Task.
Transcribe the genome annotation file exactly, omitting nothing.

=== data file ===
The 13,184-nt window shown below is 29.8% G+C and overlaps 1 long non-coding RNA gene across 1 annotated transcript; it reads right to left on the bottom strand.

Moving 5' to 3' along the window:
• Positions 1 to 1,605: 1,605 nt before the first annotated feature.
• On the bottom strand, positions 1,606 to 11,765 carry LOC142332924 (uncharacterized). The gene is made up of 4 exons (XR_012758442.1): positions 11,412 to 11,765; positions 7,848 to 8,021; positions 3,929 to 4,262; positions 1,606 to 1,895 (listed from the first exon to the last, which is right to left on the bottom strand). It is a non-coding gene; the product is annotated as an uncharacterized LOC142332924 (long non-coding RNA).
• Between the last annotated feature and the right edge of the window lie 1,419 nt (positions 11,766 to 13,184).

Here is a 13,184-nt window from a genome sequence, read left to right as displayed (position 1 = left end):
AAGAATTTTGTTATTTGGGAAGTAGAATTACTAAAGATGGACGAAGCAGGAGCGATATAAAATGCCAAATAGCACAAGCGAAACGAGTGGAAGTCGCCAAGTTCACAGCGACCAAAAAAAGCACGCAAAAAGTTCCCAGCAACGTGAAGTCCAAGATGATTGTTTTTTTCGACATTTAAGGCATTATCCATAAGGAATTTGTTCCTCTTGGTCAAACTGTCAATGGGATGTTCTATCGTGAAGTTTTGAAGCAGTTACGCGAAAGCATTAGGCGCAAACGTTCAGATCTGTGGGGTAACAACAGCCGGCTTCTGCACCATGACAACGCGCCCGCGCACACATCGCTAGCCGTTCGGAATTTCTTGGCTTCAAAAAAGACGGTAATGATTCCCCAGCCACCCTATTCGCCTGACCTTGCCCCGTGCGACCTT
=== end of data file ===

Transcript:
The 13,184-nt window shown below is 29.8% G+C and overlaps 1 long non-coding RNA gene across 1 annotated transcript; it reads right to left on the bottom strand.

Moving 5' to 3' along the window:
• Positions 1 to 1,605: 1,605 nt before the first annotated feature.
• On the bottom strand, positions 1,606 to 11,765 carry LOC142332924 (uncharacterized). The gene is made up of 4 exons (XR_012758442.1): positions 11,412 to 11,765; positions 7,848 to 8,021; positions 3,929 to 4,262; positions 1,606 to 1,895 (listed from the first exon to the last, which is right to left on the bottom strand). It is a non-coding gene; the product is annotated as an uncharacterized LOC142332924 (long non-coding RNA).
• Between the last annotated feature and the right edge of the window lie 1,419 nt (positions 11,766 to 13,184).

Here is a 13,184-nt window from a genome sequence, read left to right as displayed (position 1 = left end):
AAGAATTTTGTTATTTGGGAAGTAGAATTACTAAAGATGGACGAAGCAGGAGCGATATAAAATGCCAAATAGCACAAGCGAAACGAGTGGAAGTCGCCAAGTTCACAGCGACCAAAAAAAGCACGCAAAAAGTTCCCAGCAACGTGAAGTCCAAGATGATTGTTTTTTTCGACATTTAAGGCATTATCCATAAGGAATTTGTTCCTCTTGGTCAAACTGTCAATGGGATGTTCTATCGTGAAGTTTTGAAGCAGTTACGCGAAAGCATTAGGCGCAAACGTTCAGATCTGTGGGGTAACAACAGCCGGCTTCTGCACCATGACAACGCGCCCGCGCACACATCGCTAGCCGTTCGGAATTTCTTGGCTTCAAAAAAGACGGTAATGATTCCCCAGCCACCCTATTCGCCTGACCTTGCCCCGTGCGACCTT